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April 24, 2005

Topic: The People
Admiral David Nash (retired) served as the director of the Iraq Reconstruction Management Office (IRMO) and its predecessor, the Coalition Provisional Authority's Project Management Office (PMO). IRMO and PMO were responsible for the planning and execution of the $18.4 Iraq reconstruction fund.

In the summer of 2004, Nash received the John I. Parcel - Leif J. Sverdrup Civil Engineering Management Award from the American Society of Civil Engineers (ASCE). "The award is given to an engineer of high character and professional integrity who has made a definite contribution in the field of civil engineering management." Call me nuts, but the reconstruction isn't going so well, so I'm not so sure it was a good idea to give him the award. In fact, "experts" believe the reconstruction plans were based on "flawed assumptions by Pentagon planners and Congress when they set out to pepper Iraq with large infrastructure projects built by American companies." In fact, in the State Department's recent White Paper on the effectiveness of the infrastructure reconstruction projects, reconstruction planner in Iraq admitted that significant changes had to be made to maintain the capabilities of power and waters plants recently repaired or built by the US, largely because many of them had already begun to break down and fail to operate at even their minimum capacity.

Giving Nash an award is much like giving Paul Bremer the Presidential Medal of Freedom for his work in Iraq, even though many of Bremer's actions were very questionable.

Posted by alohafromtim at 11:10 PM EDT
Updated: April 24, 2005 11:13 PM EDT
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April 1, 2005

Topic: The People
Just like in any war, the children inside the International Zone have already grown accustomed to the American military presence in Iraq. In fact, they realize that Americans have money, and they know what to do to pick up a buck or two.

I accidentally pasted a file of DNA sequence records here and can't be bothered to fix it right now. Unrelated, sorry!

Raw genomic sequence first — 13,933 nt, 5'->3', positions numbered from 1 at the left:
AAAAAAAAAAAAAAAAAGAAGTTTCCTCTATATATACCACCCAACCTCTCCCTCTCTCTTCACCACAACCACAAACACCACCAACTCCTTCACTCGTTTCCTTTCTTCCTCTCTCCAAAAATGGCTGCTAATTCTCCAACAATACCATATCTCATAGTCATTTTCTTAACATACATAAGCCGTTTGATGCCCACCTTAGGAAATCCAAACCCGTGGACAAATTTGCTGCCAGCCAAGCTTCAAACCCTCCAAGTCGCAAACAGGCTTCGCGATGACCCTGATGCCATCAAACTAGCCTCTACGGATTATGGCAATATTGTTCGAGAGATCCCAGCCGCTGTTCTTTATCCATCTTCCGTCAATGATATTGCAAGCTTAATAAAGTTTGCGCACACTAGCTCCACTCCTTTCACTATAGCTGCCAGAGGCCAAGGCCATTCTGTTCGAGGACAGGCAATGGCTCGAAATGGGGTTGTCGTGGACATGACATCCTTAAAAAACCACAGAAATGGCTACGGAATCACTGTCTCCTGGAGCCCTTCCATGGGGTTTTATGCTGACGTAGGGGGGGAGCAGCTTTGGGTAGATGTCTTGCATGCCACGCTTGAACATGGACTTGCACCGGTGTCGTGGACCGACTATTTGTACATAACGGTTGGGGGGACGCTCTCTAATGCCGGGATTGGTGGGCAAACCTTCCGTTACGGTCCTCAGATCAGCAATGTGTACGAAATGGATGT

A few weeks ago I stopped by one of the local beer shacks inside the International Zone to pick up a little gin and a case of Coronas. When I walked out of the store, two kids offered to carry my beer from the store to the car. While I bet most people have no problem carrying their drinks for 50 feet, undoubtedly some Americans think the kids are "cute" and pay them a buck or two for the "services."

During one of my recent visit to the Palace, I was waiting at the bus stop for the driver to come and take me back to my compound. As I was sitting there, I noticed three young girls trying to sell gum for $1 per pack. They had learned enough English to flatter anyone who walked past them. If that didn't work, they would also remind them that $1 is nothing to a "big rich American."

Posted by alohafromtim at 12:59 AM EST
Updated: April 1, 2005 2:35 PM EST
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February 1, 2005

Mood:  blue
Topic: The People
As I walked across the compound in my battle rattle the other day, I saw about 15 Iraqis playing soccer in the middle of the compound. They were the same people work run the motor pool and cook my food. It was nice to seem them in another setting. They were playfully running back and forth along the street, which served as their makeshift soccer field. As they shouted commands to their teammate and occasionally leap into the air to redirect the ball, they laughed loudly and seemed happy. In the middle of an American compound during a war, they were trying to live a regular life.

Posted by alohafromtim at 11:11 PM EST
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January 24, 2005

Topic: The People
Last night I hung out with two young guys who can speak Arabic and seem to understand the local culture. (Interestingly enough, both were recruiting by the U.S. intelligence community becuase they could speak Arabic.) Despite their incredibly useful knowledge, they are buried in the middle of the bureaucratic system. Maybe I'm wrong, but I think they aren't being used in a manner that matches their skills or potential. In the good old days of the occupation, it seemed like any neocon with a friend in the Pentagon or the White House could come to Iraq and be given too much power. Now, the bureaucracy has finally crept into the system and changes come very slowly, if at all.

Posted by alohafromtim at 11:40 PM EST